A motion control amplifier is basically the electronics used to drive positioning and velocity controlled motors such as step motors, DC Brush motors, Brushless DC motors, and AC motors.
A motion controller generates set points necessary to realize the desired output or motion profile. It also closes a position or velocity feedback loop to calculate the amount of error between the commanded position and the actual position of the system. The motion controller closes the loop through use of feedback from one or more sensors such as optical encoders, resolvers or Hall effect devices which monitor the position or velocity of the actuator. The motion controller generates a command signal based on the amount of this instantaneous error.
In contrast, a motion amplifier transforms the control signal from the motion controller into a sufficiently high-power electrical current or voltage that is what actually causes the actuator to move.
The two key components are the motion controller and the motion amplifier. The motion controller is often board or card-based. Controllers in this format are available off-the-shelf from a number of vendors. Alternatively, the controller could take the form of a module, probably boxed together with the amplifiers.
If the motion controller can be simply an integrated circuit (IC) mounted on a card, there are a few choices regarding the system configuration. You can install a general purpose microprocessor and program it with code to perform the motion control functions. These functions include profile generation, PID position loop control (for servo motors), and other timing and synchronization functions as needed for your application.
But it can be tricky to write all that code, so another popular choice is to buy a dedicated motion control IC. These ICs, or chips, connect to a general purpose microprocessor and provide a range of ‘canned’ motion functions. Installing an off-the-shelf motion processor IC shortens the project development time and generally gives the application access to more sophisticated motion features such as S-curve velocity profiling, advanced servo loop features such as bi-quad filtering, and auto-tuning.
Figure: Typical motion system architecture
Controls today have gone digital. Inexpensive digital signal processors rather than discrete components typically generate motor coil waveforms. Use of DSPs makes possible more sophisticated control techniques that bring higher efficiency and precision.
MOSFETs and IGBT switching transistors become more efficient all the time. The trend now makes it possible to locate all control electronics on a single card, or in a single box. Consequently, modern motion control amplifiers have a smaller number of cables, are easier to service, and are more reliable than older technology.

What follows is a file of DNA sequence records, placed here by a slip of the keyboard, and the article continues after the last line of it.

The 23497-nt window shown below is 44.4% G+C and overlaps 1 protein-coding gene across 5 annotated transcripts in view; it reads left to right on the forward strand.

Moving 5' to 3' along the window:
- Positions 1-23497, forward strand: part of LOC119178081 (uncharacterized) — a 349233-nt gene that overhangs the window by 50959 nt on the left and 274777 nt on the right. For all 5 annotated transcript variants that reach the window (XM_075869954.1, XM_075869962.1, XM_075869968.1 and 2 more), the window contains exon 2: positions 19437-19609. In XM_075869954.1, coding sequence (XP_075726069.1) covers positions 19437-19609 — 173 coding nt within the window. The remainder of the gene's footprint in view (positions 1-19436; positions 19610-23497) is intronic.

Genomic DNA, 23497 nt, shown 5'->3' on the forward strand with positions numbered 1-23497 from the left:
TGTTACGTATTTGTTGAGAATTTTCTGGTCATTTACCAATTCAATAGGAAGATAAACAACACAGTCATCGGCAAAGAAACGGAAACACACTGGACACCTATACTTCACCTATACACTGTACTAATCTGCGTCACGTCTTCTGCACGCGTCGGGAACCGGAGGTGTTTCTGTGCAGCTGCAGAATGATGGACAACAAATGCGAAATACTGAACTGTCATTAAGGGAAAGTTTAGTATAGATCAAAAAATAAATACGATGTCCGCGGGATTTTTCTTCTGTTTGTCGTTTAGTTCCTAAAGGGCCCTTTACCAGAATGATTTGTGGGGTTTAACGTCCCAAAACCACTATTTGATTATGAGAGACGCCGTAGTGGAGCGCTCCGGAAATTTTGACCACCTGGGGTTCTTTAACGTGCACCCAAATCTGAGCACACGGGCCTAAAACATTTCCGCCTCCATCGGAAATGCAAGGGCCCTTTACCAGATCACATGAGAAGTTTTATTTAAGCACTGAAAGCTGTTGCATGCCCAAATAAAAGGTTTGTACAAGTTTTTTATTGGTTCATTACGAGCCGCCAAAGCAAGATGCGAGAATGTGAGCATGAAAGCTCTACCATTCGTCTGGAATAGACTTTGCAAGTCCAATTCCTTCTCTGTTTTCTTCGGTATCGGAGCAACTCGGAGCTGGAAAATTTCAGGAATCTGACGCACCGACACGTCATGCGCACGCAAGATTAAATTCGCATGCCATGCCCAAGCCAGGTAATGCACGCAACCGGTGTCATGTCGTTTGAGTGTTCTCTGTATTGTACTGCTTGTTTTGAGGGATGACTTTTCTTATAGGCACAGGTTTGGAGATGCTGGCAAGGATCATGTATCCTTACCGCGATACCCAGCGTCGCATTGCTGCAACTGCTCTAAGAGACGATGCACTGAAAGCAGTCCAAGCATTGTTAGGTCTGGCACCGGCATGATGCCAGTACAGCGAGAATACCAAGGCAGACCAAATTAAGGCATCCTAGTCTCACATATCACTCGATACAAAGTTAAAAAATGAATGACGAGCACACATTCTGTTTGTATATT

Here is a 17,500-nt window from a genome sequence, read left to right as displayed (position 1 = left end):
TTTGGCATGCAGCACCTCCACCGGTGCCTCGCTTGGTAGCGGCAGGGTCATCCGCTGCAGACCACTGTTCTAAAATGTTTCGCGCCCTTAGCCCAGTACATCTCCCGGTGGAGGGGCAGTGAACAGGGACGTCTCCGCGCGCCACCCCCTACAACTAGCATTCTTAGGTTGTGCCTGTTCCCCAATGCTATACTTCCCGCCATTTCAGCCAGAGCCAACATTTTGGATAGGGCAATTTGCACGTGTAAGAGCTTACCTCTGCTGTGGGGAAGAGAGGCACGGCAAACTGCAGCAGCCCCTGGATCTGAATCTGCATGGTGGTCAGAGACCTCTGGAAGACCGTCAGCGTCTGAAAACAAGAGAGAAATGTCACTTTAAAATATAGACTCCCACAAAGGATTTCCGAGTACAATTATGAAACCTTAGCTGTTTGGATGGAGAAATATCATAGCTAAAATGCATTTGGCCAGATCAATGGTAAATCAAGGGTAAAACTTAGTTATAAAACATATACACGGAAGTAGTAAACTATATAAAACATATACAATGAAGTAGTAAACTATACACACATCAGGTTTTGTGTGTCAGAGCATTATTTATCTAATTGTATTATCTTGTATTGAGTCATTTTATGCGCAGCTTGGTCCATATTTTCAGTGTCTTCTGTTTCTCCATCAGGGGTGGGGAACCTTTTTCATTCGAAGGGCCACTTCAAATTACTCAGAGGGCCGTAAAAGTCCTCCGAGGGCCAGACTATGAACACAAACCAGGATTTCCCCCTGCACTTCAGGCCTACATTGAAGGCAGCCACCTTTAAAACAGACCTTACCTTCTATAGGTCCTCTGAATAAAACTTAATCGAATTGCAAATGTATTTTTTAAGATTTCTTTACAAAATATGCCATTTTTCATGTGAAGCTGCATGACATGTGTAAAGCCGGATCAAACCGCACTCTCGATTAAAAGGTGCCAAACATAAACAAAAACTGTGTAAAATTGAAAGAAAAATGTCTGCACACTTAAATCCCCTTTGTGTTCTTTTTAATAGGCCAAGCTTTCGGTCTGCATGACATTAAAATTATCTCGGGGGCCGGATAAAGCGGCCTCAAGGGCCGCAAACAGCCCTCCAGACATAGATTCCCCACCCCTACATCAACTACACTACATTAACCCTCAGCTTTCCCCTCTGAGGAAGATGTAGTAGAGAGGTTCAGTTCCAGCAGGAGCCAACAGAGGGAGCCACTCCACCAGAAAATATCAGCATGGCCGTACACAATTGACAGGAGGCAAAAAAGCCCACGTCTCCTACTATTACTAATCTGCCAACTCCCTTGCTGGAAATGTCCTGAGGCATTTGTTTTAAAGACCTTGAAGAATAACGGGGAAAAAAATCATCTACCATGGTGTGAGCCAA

At the core, motion amplifiers accept a control signal, either analog (nearly always ± 10 V) or in digital form (either Serial Peripheral Interface or Pulse Width Modulation, serial RS232, or a network protocol such as CANbus). The control signals govern the degree and timing of amplification by controlling high-efficiency bridges that rapidly switch between supply voltage and ground. The amplifier actively controls the current through each motor coil.
The process of controlling motor coil current is tricky both because each coil is an inductor and because the motor generates ‘back EMF’ as it rotates. Back EMF degrades performance unless the amplifier corrects for it. Finally, for step motors and brushless dc or ac motors, the ampli- fier provides phasing. This means the amplifier continually adjusts the commanded current through each motor coil as the motor rotates.
The first big consideration is power level. At lower voltages and currents - roughly 10 to 60 V and 4 A or less - inexpensive IC-based motor amplifiers might suffice. They don’t always provide the most advanced motor control techniques, but they get the job done in a wide variety of applica- tions. Solderable amplifier modules are the next step up in capability. They provide up to a kilowatt of output yet are still compact, occupying a volume of about one cubic inch. These are true dedicated motor amplifiers and provide sophisticated current control and phasing through use of advanced algorithms that the DSP executes. Finally, module-based amplifiers become candidates as voltages and currents exceed 60 V and 10 A. These cable-connected devices provide all the functions of the solderable modules, but can mount away from the control card for better heat dissipation and EMI isolation.
There are several advanced motor control techniques that require the ability to perform math calculations. Math is relatively easy to do with a DSP, or DSP-like circuit but difficult to do with discrete components. A notable example is field-oriented control, a technique which uses mathematical algorithms to optimize the generation of phase waveforms for Brushless DC and AC induction motors, while giving higher peak rotation speed and efficiency.
Another area where digital control is helpful is in managing and optimizing the control parameters. An example would be PID loop parameters for velocity or current control. Older amplifiers set these gains manually via screw adjust- ments, whereas digital amplifiers simply store parameters electroni- cally in non volatile memory.
Rely on the experts at PMD Corp. to keep your project moving. If your existing equipment needs a performance boost or if you need to develop a new product in the shortest development time possible, learn about motion control solutions from Performance Motion Devices.